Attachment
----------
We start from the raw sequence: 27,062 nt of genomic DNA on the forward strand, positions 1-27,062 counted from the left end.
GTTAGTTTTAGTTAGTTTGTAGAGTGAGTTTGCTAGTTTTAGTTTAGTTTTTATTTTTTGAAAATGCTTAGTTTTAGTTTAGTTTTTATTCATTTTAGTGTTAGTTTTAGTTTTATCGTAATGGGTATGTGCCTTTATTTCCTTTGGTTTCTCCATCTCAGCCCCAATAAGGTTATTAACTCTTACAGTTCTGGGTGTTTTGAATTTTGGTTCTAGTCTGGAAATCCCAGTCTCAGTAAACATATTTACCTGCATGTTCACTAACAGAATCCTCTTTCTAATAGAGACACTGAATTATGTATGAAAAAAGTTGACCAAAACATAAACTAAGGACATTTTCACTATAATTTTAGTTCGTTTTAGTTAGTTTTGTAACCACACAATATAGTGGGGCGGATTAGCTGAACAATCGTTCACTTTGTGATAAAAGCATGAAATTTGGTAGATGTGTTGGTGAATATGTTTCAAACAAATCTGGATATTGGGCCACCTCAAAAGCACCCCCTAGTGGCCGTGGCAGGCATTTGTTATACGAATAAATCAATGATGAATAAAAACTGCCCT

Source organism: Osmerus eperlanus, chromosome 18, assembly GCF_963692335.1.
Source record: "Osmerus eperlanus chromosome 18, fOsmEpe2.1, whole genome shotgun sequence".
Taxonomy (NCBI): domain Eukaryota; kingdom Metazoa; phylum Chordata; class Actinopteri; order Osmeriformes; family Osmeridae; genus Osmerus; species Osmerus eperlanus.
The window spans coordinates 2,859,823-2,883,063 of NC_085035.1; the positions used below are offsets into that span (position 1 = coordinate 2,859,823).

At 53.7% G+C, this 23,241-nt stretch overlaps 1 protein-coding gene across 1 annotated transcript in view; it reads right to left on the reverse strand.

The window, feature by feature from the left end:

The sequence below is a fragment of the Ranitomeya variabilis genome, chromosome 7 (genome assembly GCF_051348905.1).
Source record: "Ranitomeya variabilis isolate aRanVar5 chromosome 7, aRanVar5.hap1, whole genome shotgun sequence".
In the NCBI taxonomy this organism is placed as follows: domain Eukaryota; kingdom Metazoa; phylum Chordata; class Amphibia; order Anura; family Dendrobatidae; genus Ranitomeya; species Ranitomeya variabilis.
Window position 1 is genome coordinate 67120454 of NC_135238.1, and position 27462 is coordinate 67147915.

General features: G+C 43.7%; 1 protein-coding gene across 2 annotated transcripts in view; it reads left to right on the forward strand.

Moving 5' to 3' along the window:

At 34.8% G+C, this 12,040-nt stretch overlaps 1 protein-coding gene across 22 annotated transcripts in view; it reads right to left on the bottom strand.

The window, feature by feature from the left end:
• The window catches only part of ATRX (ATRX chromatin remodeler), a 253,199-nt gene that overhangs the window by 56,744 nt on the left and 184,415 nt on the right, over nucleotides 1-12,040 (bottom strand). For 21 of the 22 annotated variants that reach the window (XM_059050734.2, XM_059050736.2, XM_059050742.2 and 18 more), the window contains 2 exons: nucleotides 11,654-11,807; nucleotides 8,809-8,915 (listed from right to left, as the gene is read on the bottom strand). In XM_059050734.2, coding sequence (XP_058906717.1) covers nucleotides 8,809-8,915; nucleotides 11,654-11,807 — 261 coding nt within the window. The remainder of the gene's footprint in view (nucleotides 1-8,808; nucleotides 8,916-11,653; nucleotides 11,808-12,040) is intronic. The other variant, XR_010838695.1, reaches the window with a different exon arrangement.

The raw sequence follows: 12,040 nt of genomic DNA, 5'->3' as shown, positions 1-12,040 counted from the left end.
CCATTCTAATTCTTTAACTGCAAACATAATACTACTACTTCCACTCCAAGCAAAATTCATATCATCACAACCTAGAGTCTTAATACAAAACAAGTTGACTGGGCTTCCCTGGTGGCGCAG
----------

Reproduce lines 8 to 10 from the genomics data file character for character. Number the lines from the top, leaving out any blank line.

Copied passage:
The window, feature by feature from the left end:

The sequence below is a fragment of the Ranitomeya variabilis genome, chromosome 7 (genome assembly GCF_051348905.1).
Source record: "Ranitomeya variabilis isolate aRanVar5 chromosome 7, aRanVar5.hap1, whole genome shotgun sequence".